Nevertheless, this is a rare 17th-century timber-framed house and shop, with overhanging first floor and tiled roof.
Some say it's London's oldest shop, but there's no evidence it's always been a shop since it was built. Its current occupant, Japanese designer Daita Kimura, told me it was originally two small houses, which were later knocked through to make a shop. At various stages it's been a dairy, a bookshop, and a stationer and waste paper merchant.
Alterations were made in the early 19th century, but the wooden-framed shop windows appear to be mostly 17th century or early 18th century. The glazing is early 19th century. Kimura told me that when he moved in 21 years ago, he had to pull up many layers of lino to uncover the wooden floor, which he says is about 150 years old.
Since 1992, it's been leased by Kimura. He uses the downstairs as a shoe shop - you have to ring a bell to be let inside - where he sells beautiful handmade shoes, hats and accessories, some of which are made upstairs. Kimura says most of his business is wholesaling to overseas, although he does have a handful of UK stockists, including Dover Street Market. He also has a long-running collaboration with English shoemaker Tricker's.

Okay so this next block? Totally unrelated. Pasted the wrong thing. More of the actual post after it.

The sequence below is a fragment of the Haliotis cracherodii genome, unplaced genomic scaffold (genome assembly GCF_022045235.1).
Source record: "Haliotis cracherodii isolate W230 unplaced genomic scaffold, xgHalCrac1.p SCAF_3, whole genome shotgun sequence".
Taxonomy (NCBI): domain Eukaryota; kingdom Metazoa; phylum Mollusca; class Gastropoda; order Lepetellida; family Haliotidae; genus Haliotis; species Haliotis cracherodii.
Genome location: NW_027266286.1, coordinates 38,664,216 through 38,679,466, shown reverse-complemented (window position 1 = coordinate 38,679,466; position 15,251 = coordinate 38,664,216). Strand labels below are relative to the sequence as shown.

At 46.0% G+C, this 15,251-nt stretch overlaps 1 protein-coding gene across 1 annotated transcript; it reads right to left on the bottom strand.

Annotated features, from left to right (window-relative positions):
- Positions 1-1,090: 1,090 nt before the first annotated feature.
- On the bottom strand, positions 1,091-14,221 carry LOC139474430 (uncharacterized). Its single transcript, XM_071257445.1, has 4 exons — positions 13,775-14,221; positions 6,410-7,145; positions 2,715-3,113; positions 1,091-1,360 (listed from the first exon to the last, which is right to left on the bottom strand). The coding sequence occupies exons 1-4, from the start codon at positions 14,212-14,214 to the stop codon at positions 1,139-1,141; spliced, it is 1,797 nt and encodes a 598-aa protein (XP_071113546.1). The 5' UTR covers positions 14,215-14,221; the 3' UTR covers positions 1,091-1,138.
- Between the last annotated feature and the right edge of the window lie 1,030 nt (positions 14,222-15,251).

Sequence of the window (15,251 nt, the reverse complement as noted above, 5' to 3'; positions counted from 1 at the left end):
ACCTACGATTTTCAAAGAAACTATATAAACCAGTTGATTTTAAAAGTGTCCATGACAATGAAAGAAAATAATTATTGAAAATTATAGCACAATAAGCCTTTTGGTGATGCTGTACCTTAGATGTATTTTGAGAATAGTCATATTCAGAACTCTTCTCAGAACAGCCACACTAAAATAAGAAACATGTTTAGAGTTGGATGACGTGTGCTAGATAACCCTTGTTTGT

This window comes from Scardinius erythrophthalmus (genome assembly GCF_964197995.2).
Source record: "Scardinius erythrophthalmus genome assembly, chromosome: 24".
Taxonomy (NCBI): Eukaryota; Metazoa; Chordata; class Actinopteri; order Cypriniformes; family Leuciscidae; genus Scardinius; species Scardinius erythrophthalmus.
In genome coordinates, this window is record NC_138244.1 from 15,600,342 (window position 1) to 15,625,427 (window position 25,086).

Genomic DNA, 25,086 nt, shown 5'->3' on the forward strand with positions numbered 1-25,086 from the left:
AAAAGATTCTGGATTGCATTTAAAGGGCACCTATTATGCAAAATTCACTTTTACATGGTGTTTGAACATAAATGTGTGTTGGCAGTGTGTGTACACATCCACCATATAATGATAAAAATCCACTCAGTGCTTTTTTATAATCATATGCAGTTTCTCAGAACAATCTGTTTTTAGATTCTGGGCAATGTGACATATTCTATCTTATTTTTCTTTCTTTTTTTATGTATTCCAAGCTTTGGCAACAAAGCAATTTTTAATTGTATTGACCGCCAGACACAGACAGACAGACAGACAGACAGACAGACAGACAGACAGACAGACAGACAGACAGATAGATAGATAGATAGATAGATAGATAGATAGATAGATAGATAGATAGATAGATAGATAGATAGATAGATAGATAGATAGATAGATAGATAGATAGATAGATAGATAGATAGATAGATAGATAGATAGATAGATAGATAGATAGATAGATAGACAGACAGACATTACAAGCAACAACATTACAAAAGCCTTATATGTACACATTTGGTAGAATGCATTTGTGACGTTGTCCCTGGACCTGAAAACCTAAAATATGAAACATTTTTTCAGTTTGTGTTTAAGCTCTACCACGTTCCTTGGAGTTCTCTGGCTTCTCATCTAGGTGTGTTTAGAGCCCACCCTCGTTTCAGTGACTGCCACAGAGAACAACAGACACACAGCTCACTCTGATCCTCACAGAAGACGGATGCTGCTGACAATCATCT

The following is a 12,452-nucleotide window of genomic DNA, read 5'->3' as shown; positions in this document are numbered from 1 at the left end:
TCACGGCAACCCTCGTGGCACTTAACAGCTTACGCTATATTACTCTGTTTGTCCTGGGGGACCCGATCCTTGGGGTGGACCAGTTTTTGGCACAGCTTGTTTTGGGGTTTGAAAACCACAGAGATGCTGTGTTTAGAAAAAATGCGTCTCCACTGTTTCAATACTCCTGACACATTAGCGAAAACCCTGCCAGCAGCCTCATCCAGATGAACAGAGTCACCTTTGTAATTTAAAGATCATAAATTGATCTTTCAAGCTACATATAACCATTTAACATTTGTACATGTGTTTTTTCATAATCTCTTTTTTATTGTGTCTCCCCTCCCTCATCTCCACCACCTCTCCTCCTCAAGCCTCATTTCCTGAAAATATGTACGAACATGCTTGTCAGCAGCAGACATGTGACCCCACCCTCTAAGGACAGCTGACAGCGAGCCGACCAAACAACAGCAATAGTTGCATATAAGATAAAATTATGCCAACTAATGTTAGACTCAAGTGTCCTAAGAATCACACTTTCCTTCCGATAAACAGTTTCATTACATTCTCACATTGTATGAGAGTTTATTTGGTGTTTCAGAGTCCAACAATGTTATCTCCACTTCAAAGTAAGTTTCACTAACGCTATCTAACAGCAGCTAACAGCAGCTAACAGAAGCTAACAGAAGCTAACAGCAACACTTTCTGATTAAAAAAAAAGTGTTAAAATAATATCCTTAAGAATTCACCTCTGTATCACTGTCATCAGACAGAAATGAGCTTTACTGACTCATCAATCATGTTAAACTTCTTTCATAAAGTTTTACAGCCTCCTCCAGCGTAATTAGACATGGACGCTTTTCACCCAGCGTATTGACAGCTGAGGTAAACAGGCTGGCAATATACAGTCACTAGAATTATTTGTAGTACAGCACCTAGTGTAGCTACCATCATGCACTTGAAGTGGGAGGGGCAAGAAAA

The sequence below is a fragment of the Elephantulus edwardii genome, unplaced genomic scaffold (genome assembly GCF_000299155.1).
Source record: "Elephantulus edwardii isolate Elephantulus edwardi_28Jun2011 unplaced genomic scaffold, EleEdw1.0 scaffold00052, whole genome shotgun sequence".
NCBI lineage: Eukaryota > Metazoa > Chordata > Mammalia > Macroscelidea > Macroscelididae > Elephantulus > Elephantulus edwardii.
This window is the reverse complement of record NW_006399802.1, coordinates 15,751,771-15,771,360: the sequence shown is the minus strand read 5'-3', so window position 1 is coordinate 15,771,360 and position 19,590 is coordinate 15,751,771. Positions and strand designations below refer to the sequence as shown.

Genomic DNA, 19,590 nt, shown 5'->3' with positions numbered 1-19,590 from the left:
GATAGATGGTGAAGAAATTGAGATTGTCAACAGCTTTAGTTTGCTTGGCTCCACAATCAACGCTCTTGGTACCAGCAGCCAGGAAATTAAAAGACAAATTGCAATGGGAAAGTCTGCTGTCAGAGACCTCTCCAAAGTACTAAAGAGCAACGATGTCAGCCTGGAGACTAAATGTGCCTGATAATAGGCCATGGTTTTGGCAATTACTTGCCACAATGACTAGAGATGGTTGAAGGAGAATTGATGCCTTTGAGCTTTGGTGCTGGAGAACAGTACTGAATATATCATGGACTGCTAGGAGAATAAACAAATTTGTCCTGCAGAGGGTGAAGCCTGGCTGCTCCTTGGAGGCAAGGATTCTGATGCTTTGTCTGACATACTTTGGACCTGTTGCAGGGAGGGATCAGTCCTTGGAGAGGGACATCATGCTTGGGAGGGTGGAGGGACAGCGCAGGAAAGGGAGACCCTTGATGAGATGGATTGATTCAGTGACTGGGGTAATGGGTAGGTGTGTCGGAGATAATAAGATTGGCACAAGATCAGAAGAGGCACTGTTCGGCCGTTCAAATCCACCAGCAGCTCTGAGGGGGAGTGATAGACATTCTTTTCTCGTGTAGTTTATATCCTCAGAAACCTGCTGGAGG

English Heritage has The Old Curiosity Shop listed as Grade II* due to its literary associations, so whether it's true or not, we must thank the man who renamed it - apparently a "chatty fellow" named Palmer (the bookshop owner) - as otherwise the shop wouldn't have survived the demolition of Clare Market, of which it was part, when it was cleared in 1900 to make way for Aldwych and Kingsway.